“The crime scene was rather violent,” Fanelli described. “She was laying on her back, partially under some trees. Her shirt was pulled up, exposing her upper torso, she was naked from the waist down and her face was bloodied.”
The medical examiner ruled her cause of death as blunt force trauma to the head.
“There was evidence of a sexual act attempting to be done. The pants were not at the scene, things were taken, the crime scene itself was rather disorganized,” Fanelli said.
Shellie’s pants are one piece of evidence never recovered. Detectives theorize the clothing could be missing for a variety of reasons, including but not limited to: a weak attempt to remove evidence, a souvenir taken by the killer, or even the possibility of it being dragged away by an animal.
Police at the time also noted other items nearby, including beer cans, cigarette butts and a rose. But Fanelli pointed out that those items may not necessarily be related to this case.
Fanelli says it’s impossible to determine at this time if Shellie was targeted or attacked at random.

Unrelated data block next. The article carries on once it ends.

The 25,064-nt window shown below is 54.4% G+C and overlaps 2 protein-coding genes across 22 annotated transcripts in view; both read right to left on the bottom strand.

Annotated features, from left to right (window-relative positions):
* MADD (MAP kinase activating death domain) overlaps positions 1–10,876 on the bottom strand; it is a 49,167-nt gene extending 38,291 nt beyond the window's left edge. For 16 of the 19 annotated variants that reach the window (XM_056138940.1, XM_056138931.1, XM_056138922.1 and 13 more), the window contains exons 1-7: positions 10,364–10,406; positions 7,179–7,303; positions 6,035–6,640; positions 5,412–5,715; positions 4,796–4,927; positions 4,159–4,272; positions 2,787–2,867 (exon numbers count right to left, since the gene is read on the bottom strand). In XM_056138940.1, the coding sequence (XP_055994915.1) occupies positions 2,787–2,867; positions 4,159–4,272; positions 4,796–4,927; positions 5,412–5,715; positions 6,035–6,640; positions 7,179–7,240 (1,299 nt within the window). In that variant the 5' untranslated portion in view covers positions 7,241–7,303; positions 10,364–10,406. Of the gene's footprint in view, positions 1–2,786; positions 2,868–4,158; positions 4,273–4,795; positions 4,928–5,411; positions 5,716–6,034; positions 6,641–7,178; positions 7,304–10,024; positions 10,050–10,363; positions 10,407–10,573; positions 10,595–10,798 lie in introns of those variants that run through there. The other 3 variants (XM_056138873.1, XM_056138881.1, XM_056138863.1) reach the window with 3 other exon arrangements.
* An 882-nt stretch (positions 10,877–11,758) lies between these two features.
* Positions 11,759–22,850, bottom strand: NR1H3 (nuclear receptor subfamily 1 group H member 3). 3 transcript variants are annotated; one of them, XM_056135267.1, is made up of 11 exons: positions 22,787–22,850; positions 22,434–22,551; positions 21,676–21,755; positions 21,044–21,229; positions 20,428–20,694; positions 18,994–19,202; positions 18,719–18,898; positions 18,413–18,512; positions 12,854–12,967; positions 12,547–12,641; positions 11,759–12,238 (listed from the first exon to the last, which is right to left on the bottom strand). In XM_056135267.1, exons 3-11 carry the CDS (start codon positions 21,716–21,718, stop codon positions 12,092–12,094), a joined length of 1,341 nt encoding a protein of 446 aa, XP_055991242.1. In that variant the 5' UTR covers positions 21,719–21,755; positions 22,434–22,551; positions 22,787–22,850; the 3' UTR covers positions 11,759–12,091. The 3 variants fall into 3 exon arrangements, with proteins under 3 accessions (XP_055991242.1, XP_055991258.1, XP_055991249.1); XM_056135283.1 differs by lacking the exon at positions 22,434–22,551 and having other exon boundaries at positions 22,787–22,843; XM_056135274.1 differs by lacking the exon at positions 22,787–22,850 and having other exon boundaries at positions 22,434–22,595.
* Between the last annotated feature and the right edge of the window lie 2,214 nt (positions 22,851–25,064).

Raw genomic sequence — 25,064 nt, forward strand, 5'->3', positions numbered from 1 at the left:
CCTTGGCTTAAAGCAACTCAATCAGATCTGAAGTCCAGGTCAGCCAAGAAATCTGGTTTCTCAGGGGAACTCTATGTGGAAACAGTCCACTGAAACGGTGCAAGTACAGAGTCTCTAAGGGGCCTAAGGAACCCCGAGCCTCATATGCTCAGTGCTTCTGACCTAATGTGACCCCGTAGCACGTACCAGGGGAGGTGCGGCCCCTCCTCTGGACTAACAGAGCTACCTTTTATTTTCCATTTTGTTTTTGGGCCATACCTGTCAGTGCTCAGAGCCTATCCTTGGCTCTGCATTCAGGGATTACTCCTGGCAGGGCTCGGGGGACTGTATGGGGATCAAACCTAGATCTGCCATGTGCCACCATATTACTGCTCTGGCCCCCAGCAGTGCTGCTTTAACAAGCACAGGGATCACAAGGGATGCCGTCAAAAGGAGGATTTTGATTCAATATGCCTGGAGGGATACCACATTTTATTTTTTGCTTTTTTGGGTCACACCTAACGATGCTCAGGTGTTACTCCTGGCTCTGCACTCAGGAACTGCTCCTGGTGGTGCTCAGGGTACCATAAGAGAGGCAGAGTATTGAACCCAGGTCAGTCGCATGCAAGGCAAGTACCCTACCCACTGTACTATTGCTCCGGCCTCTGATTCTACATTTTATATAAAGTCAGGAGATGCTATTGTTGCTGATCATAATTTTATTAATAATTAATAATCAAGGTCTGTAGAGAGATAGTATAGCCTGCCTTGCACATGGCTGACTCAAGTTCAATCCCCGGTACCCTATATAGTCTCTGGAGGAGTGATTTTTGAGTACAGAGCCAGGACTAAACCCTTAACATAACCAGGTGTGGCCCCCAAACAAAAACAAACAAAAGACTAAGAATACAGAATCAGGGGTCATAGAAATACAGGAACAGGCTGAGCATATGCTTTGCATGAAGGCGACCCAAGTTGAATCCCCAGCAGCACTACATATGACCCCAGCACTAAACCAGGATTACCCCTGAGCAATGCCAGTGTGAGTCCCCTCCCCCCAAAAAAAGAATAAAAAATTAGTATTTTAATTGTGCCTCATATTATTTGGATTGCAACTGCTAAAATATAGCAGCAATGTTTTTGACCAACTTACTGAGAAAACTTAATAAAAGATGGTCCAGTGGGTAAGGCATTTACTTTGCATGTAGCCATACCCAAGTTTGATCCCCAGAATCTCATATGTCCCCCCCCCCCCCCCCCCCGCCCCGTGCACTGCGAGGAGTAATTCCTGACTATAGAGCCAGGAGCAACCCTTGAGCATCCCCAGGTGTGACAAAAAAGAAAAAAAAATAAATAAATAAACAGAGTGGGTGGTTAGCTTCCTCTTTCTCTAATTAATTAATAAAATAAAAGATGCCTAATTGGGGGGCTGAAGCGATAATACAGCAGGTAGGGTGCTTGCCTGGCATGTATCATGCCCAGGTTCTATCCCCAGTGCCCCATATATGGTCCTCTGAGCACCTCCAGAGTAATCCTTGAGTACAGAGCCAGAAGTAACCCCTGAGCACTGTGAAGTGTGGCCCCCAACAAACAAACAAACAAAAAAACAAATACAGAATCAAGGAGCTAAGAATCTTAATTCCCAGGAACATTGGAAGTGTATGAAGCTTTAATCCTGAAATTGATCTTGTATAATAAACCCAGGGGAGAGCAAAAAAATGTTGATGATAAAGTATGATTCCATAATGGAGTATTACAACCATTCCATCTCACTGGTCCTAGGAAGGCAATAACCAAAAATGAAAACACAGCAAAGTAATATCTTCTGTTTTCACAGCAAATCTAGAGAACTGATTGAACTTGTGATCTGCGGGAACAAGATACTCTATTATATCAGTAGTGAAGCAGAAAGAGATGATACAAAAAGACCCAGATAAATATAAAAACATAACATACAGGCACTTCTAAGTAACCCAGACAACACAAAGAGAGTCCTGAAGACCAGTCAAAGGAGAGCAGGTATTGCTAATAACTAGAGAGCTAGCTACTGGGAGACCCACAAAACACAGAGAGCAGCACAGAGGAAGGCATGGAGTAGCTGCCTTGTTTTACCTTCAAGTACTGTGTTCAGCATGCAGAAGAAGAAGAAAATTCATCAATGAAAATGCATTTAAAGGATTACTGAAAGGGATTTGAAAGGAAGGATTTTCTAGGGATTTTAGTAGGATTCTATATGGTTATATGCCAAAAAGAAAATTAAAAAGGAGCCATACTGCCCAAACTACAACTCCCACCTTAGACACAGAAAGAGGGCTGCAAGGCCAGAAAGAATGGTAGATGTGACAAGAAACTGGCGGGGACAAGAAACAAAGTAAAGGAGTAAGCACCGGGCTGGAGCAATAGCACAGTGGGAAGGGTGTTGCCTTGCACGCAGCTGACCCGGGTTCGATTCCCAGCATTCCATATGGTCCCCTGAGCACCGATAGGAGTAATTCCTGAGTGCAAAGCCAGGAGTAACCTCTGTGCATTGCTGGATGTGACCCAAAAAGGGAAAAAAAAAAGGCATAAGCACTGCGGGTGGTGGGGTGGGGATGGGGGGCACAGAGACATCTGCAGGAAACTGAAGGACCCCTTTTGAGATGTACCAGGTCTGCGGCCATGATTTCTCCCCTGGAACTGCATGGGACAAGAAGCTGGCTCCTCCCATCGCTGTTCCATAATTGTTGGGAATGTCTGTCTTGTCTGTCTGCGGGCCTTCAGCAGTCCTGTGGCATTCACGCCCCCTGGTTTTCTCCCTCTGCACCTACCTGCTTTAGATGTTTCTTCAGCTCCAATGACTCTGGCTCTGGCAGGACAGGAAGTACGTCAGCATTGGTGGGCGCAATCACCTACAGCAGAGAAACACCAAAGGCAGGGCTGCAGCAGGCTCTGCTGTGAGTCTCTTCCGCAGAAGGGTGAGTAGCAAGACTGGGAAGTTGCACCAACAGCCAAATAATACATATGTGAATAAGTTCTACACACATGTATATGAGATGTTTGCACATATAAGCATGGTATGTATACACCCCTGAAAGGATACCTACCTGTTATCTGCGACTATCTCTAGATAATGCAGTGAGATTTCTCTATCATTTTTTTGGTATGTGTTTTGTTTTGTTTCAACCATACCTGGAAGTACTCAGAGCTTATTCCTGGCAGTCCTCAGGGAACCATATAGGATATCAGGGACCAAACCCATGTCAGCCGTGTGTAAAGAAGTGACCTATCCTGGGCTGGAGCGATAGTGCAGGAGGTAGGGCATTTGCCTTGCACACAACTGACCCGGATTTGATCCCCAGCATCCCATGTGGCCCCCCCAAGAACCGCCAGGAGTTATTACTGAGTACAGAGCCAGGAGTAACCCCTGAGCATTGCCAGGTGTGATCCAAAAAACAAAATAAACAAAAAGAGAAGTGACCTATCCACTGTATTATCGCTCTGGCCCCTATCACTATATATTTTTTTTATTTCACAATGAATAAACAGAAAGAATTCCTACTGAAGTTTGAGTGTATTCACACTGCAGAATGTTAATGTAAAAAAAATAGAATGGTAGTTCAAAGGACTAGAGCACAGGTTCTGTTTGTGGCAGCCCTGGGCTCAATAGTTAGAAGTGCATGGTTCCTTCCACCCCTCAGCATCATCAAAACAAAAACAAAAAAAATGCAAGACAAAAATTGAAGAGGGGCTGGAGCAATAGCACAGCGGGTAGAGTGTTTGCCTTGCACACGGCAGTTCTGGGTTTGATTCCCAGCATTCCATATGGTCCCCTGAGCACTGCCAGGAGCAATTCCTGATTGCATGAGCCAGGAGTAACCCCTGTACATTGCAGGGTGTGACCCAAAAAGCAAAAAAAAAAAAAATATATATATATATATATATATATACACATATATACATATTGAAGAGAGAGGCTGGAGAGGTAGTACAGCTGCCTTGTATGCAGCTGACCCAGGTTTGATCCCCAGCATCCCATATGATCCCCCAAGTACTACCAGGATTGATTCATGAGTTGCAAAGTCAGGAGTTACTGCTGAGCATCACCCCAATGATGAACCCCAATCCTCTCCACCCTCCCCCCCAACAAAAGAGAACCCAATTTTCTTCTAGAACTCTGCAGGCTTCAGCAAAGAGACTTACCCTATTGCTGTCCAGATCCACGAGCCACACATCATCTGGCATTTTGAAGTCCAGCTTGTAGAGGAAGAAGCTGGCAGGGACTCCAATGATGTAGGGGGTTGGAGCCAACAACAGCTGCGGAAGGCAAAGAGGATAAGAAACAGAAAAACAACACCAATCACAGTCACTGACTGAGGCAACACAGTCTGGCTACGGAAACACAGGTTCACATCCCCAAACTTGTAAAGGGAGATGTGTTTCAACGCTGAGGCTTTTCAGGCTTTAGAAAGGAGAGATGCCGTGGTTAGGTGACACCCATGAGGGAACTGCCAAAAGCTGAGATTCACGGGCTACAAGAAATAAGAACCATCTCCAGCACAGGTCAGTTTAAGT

“It was possible she intended to meet someone there at that park, and maybe that person had intentions of assault,” he said. “But then again, because of her lifestyle and tendency to be out late sometimes, it also could have been a chance encounter.”
The manner of death (by blunt force trauma), he said, is usually indicative of a crime acted on a whim. And he notes there was no attempt to hide Shellie’s body.
“It very well could have been an intended assault but not an intended homicide, but something went wrong,” he said. “It very well could have been somebody who had very strong feelings toward Shellie, who had enough anger to commit a homicide.”
Fanelli said nailing down a motive is also complicated in this case.
“The theories are just theories and we can speculate all day, but in the end we’ll never know until we find that suspect and learn from him or her.”
MORE THAN 100 PEOPLE INTERVIEWED
Detectives often find that victims of violent crime, such as Shellie, are not strangers to the suspect.